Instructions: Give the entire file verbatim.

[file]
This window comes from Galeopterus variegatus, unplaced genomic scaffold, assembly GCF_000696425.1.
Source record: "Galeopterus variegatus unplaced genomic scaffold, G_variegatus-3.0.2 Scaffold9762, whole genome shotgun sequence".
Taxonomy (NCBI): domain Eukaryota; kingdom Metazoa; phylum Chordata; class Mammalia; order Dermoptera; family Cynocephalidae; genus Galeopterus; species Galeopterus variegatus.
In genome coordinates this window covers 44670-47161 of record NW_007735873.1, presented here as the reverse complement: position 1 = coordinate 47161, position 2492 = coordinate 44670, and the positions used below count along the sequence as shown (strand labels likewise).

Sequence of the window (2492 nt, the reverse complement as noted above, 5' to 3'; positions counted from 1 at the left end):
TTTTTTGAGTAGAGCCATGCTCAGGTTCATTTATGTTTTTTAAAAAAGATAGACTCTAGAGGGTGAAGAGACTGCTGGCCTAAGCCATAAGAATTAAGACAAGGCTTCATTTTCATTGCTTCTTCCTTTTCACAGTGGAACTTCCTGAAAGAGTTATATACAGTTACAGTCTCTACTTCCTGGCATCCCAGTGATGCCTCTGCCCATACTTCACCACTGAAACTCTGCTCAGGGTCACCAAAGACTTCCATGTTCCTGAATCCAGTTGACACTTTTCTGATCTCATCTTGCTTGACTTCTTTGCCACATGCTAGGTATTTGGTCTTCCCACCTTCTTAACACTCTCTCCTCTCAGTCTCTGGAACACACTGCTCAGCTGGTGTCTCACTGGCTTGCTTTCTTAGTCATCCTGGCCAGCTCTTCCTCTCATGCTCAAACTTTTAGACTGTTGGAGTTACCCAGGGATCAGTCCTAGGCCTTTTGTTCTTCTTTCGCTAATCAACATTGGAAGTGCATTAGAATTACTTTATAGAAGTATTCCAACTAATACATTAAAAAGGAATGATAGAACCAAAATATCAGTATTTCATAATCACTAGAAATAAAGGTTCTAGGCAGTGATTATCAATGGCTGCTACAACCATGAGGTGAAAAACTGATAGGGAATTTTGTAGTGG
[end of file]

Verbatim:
This window comes from Galeopterus variegatus, unplaced genomic scaffold, assembly GCF_000696425.1.
Source record: "Galeopterus variegatus unplaced genomic scaffold, G_variegatus-3.0.2 Scaffold9762, whole genome shotgun sequence".
Taxonomy (NCBI): domain Eukaryota; kingdom Metazoa; phylum Chordata; class Mammalia; order Dermoptera; family Cynocephalidae; genus Galeopterus; species Galeopterus variegatus.
In genome coordinates this window covers 44670-47161 of record NW_007735873.1, presented here as the reverse complement: position 1 = coordinate 47161, position 2492 = coordinate 44670, and the positions used below count along the sequence as shown (strand labels likewise).

Sequence of the window (2492 nt, the reverse complement as noted above, 5' to 3'; positions counted from 1 at the left end):
TTTTTTGAGTAGAGCCATGCTCAGGTTCATTTATGTTTTTTAAAAAAGATAGACTCTAGAGGGTGAAGAGACTGCTGGCCTAAGCCATAAGAATTAAGACAAGGCTTCATTTTCATTGCTTCTTCCTTTTCACAGTGGAACTTCCTGAAAGAGTTATATACAGTTACAGTCTCTACTTCCTGGCATCCCAGTGATGCCTCTGCCCATACTTCACCACTGAAACTCTGCTCAGGGTCACCAAAGACTTCCATGTTCCTGAATCCAGTTGACACTTTTCTGATCTCATCTTGCTTGACTTCTTTGCCACATGCTAGGTATTTGGTCTTCCCACCTTCTTAACACTCTCTCCTCTCAGTCTCTGGAACACACTGCTCAGCTGGTGTCTCACTGGCTTGCTTTCTTAGTCATCCTGGCCAGCTCTTCCTCTCATGCTCAAACTTTTAGACTGTTGGAGTTACCCAGGGATCAGTCCTAGGCCTTTTGTTCTTCTTTCGCTAATCAACATTGGAAGTGCATTAGAATTACTTTATAGAAGTATTCCAACTAATACATTAAAAAGGAATGATAGAACCAAAATATCAGTATTTCATAATCACTAGAAATAAAGGTTCTAGGCAGTGATTATCAATGGCTGCTACAACCATGAGGTGAAAAACTGATAGGGAATTTTGTAGTGG